Though pay is what motivates most hourly workers to stay or go, they’re also prioritizing career advancement opportunities and a respectful, flexible workplace, according to the latest edition of “The Voice of the American Workforce” from Employbridge.
For the 17th annual survey, Employbridge asked a record-breaking 29,000 hourly workers — primarily in manufacturing and logistics (77%), but also in clerical and transportation — to share what’s most important to them as economic hardships persist.
“Wage earners are increasingly digitally savvy, eager to gain skills for an automated world, and desirous of schedules that allow them to flex their time to add more work or balance personal demands,” said Billy Milam, Employbridge’s CEO. “Employers, facing an ongoing worker shortage, have a prime opportunity to evolve to thrive in this new paradigm.”
Workers prioritizing pay above all
Despite rising wages, many hourly workers are still looking for jobs with higher pay. The majority of workers in both logistics (67%) and manufacturing (61%) said pay rate was most important when looking for a new job. Finding a job with better pay was also the top reason workers in all surveyed industries left their former jobs, and they cited consistent pay increase as the top motivator for accepting past jobs.
To help make ends meet in challenging times, many workers are taking on longer hours or second jobs. Nearly half of manufacturing and logistics employees worked more than 40 hours a week, and while respondents who reported having just one full-time job dropped by 2.5%, the percentage of those employed full-time with more than one job increased 1.2%. In addition, the vast majority (90%) of respondents employed through BlueCrew, Employbridge’s digital app, said they’re looking for extra work to build up resistance to the expected recession.
Job security was also a top priority for both manufacturing and logistics workers when searching for a new job — in manufacturing, it outranked the job’s shift/schedule and location.
Respect and growth opportunities build loyalty
However, sometimes it takes more than pay to get workers to stay.
Nearly 40% of logistics and manufacturing respondents said the best way employers could earn their loyalty was to treat them with respect. They also cited forms of respect like performance recognition and understanding their personal obligations. These efforts can go a long way in retaining employees, as feeling underappreciated was the reason 25% of respondents left a past job.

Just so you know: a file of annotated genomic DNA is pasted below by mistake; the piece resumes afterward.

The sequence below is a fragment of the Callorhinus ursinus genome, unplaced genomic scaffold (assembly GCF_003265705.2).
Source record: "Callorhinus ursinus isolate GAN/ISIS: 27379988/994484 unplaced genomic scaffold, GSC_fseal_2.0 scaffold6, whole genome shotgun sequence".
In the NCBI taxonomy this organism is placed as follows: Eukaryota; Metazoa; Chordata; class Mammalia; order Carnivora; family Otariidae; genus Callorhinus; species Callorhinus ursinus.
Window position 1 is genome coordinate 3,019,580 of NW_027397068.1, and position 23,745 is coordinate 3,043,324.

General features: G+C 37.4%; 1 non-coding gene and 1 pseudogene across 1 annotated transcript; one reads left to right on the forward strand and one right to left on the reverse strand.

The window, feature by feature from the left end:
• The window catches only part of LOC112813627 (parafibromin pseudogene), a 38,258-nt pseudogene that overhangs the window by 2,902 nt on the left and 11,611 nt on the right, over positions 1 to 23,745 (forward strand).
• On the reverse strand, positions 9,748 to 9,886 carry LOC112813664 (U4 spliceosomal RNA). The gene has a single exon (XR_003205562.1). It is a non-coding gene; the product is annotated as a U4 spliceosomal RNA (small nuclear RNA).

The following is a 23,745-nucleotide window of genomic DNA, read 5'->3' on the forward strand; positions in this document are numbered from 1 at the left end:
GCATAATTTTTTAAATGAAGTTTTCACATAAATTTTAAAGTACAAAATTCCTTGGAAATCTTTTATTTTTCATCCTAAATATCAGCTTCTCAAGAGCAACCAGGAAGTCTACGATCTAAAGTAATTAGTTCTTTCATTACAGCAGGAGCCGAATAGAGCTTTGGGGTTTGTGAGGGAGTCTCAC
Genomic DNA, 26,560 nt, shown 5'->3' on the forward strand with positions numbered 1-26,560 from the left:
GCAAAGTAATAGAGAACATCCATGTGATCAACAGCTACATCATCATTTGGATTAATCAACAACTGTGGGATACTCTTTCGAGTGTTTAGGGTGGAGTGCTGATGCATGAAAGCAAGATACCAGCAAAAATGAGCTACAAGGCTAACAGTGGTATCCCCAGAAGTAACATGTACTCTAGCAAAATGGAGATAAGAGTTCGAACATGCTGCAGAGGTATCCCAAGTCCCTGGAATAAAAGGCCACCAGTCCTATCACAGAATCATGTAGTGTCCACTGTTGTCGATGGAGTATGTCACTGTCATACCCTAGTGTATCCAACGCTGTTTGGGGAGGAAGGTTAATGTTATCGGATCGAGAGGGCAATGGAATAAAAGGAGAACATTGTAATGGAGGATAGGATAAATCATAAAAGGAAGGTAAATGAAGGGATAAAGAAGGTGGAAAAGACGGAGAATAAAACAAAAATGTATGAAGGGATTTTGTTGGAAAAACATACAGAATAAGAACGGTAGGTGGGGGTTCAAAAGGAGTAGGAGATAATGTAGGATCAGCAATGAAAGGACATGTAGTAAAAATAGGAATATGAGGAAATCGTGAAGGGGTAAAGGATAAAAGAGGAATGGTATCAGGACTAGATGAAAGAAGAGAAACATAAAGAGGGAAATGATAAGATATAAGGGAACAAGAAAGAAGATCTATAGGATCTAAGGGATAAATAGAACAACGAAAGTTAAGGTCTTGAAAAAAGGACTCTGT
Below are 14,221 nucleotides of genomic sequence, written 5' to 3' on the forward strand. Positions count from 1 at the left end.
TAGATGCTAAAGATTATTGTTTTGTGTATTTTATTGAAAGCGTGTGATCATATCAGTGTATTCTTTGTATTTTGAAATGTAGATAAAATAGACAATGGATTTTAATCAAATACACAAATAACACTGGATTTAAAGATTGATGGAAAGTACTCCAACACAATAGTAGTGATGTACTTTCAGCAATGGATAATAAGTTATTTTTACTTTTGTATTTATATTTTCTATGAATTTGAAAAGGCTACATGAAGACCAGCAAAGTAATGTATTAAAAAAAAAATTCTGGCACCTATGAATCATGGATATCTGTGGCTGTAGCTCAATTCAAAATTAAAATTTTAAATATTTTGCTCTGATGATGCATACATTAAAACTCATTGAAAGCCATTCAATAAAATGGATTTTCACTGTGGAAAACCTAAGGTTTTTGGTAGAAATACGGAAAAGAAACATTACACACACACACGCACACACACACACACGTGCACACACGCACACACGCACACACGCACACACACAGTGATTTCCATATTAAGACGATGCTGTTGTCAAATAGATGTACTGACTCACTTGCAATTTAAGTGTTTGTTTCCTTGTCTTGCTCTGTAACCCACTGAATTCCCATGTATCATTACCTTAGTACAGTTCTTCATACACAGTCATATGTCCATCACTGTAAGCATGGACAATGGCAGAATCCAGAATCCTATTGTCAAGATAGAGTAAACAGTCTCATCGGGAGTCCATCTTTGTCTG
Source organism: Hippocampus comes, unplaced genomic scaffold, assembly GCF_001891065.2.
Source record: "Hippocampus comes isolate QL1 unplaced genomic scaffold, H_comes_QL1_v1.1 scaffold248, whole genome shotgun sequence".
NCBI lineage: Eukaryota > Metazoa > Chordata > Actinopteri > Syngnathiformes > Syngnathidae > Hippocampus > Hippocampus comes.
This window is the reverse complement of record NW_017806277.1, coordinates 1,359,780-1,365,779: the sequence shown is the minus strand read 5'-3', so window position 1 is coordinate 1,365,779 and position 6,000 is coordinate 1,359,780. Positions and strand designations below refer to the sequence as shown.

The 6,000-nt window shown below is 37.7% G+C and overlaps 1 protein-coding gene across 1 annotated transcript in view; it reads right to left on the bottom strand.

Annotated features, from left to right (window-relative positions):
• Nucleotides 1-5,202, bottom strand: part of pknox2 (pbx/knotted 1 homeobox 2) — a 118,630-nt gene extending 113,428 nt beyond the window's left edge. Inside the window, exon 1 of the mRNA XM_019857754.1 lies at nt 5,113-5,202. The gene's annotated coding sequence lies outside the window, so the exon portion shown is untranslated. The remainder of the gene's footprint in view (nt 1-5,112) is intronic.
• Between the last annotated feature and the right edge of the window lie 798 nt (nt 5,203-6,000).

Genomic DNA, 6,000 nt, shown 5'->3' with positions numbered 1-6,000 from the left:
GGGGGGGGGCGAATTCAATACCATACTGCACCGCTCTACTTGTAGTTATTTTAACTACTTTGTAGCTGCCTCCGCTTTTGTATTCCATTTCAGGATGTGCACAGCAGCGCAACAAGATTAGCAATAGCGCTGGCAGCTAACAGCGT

Workers also want to invest time in growing and learning. Another common reason workers in all surveyed industries left previous jobs was lack of growth opportunities (16% in transportation, 17% in manufacturing, 24% in clerical, and 23% in logistics). And advancement and training opportunities were among the top motivators for staying in their current jobs.
More than 40% of logistics and manufacturing workers said they’re willing to spend 5 or more hours a week learning new skills. Top motivators for learning new skills included the potential for higher pay (67% of both logistics and manufacturing workers) and to prepare for their next job or promotion (43% of logistics workers and 41% of manufacturing workers). Technical skills are particularly desirable — 60% of Millennial and Gen Z workers and more than half of workers ages 45 and older expressed interest in becoming an automation/robotics technician.
Some workers want a break from the traditional workweek
For more than half of logistics and manufacturing workers, the workweek currently consists of five eight-hour shifts. Though 48% of manufacturing and 41% of logistics workers prefer this schedule, there’s also a notable preference for a four-day workweek — 27% of manufacturing workers and 35% of logistics workers said they’d like to work four 10-hour shifts.
Gig work is also of interest, particularly among logistics workers (43%). Earning extra money was the top reason to take gig work, followed by a flexible schedule. And schedule flexibility may make gig work even more appealing — 56% of survey respondents said they’re interested in a scheduling system that allows them to choose what four- to six-hour shifts they work.
Download the full report for more insights.